Twenty years of essentially the same direction of policy has been tried, and every year the annual death toll increases, new excuses are made (the recession, austerity, the pandemic) and the same medicine is applied, just at higher doses. Safe consumption sites were followed by safe supply (the progressives won the language war from the start), and then destigmatisation was swiftly followed by decriminalisation.

The result should not surprise us—drug pharmacokinetics and the social effects of new synthetic substances are complex, but human behaviour and economic incentives still work the same way.

So here we are in 2024 with Vancouver and most of the cities of the Pacific Northwest bearing the brunt of this warped philosophy and two decades of denial and drift towards a laissez-faire toleration of hard drug use. This is combined with what Kevin Sabet has labelled a “defeatist attitude” by provincial bureaucrats who think suppressing demand is expensive and futile and any real recovery through treatment and community supports is not possible.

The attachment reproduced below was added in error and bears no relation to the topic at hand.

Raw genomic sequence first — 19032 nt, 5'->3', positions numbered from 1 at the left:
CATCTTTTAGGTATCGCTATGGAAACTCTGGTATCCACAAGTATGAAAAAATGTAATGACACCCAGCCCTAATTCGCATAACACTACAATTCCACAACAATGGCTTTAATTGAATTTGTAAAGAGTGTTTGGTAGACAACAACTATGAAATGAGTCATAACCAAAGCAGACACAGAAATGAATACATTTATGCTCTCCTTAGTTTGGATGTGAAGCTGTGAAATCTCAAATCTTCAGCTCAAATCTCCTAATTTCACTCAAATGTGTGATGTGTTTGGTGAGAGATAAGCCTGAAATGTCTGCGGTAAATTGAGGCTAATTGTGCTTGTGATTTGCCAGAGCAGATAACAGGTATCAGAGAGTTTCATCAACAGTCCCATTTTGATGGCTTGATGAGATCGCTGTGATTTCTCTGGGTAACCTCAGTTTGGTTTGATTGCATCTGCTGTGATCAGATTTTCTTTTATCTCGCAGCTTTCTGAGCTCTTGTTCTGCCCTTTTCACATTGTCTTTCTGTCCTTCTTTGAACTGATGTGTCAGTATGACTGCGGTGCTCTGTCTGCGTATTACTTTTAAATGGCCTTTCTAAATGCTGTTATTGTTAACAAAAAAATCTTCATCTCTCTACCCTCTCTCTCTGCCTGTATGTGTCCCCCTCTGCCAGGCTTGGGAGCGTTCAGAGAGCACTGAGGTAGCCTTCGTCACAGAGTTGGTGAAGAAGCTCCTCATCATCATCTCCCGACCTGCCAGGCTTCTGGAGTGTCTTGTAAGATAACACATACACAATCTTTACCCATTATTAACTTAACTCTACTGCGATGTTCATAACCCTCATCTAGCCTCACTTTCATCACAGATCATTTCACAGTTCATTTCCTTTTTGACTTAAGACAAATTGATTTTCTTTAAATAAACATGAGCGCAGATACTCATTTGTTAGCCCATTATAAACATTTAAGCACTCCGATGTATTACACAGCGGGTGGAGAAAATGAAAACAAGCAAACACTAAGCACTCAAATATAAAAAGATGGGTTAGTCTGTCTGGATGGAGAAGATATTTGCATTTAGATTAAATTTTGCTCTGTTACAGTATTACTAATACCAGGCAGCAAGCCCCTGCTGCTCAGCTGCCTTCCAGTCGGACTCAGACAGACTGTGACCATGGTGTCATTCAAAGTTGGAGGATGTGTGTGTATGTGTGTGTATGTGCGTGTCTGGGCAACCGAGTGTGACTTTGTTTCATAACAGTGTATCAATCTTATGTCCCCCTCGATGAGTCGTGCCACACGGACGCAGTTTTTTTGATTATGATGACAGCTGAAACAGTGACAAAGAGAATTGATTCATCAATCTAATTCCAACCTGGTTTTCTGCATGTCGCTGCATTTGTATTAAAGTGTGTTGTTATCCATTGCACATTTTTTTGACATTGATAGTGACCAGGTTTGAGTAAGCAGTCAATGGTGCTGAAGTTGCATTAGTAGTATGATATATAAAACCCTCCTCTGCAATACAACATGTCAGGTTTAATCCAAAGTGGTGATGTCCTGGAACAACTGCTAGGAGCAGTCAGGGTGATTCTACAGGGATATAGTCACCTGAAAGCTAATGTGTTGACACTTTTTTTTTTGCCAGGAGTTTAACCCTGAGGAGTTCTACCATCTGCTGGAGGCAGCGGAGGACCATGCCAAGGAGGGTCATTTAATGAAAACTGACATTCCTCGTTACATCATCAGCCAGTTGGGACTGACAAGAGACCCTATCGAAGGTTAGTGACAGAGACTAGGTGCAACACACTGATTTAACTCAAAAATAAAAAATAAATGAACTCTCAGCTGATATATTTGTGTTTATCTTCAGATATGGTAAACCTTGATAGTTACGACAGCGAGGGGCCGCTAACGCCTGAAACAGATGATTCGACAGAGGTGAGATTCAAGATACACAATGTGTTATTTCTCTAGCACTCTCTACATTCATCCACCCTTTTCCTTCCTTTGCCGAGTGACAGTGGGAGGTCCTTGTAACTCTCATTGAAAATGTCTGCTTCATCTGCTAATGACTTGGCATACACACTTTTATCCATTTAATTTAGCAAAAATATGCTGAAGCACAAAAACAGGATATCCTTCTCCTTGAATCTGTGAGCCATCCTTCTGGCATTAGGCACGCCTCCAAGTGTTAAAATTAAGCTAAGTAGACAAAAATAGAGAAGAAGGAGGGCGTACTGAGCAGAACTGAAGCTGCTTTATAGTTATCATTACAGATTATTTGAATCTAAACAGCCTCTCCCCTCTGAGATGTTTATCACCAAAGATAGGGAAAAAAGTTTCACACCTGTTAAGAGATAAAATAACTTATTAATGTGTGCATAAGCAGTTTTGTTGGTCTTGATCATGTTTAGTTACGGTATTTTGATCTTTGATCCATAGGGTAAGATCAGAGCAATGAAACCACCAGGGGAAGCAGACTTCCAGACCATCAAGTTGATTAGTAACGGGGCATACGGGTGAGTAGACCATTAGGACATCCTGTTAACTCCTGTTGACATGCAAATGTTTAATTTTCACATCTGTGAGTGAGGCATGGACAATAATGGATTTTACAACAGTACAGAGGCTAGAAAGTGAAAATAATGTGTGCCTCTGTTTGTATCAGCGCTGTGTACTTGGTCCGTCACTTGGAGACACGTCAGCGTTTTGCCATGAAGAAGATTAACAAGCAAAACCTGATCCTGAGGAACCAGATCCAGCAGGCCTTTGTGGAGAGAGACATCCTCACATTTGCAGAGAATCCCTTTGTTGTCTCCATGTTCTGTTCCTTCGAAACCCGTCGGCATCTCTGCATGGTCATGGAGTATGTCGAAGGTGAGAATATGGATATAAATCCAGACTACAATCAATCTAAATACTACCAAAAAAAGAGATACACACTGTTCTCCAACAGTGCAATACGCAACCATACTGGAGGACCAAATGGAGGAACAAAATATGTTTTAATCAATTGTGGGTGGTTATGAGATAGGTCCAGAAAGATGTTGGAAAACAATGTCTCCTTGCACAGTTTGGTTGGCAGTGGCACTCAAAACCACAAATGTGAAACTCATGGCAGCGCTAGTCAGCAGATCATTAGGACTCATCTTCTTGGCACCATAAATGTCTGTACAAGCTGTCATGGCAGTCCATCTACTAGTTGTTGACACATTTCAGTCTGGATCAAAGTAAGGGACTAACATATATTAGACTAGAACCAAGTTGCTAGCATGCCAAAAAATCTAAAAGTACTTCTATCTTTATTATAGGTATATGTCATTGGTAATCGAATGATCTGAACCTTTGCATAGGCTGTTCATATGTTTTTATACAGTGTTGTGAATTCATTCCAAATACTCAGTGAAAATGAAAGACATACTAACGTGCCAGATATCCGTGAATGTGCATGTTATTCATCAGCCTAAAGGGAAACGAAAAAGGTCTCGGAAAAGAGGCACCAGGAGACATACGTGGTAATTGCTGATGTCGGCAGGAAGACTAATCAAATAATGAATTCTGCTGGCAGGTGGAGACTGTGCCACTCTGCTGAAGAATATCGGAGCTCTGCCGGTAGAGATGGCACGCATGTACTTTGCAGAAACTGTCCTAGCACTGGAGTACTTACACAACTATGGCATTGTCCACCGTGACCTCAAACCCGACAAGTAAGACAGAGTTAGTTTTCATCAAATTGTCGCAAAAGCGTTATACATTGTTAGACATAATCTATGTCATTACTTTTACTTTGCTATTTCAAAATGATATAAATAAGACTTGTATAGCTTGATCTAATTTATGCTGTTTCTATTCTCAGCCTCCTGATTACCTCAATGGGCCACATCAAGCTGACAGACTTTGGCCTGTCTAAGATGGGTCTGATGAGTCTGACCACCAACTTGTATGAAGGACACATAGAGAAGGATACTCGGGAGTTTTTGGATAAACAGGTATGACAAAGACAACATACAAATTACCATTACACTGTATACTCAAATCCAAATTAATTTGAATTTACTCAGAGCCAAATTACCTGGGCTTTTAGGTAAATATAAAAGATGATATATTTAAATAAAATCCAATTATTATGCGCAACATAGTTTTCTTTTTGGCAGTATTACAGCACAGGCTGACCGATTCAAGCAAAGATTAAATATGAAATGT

One feature of a healthy democracy is when the consensus of a governing elite falls apart or gets too far ahead of what the public will tolerate. The elastic eventually recoils. Even though public attitudes to drug use are complex, it has been apparent for some time that the residents of B.C.—the worst affected region by the overdose crisis and the epicentre of this progressive drug policy agenda—do not agree with the path that policymakers and health bureaucrats have set them on.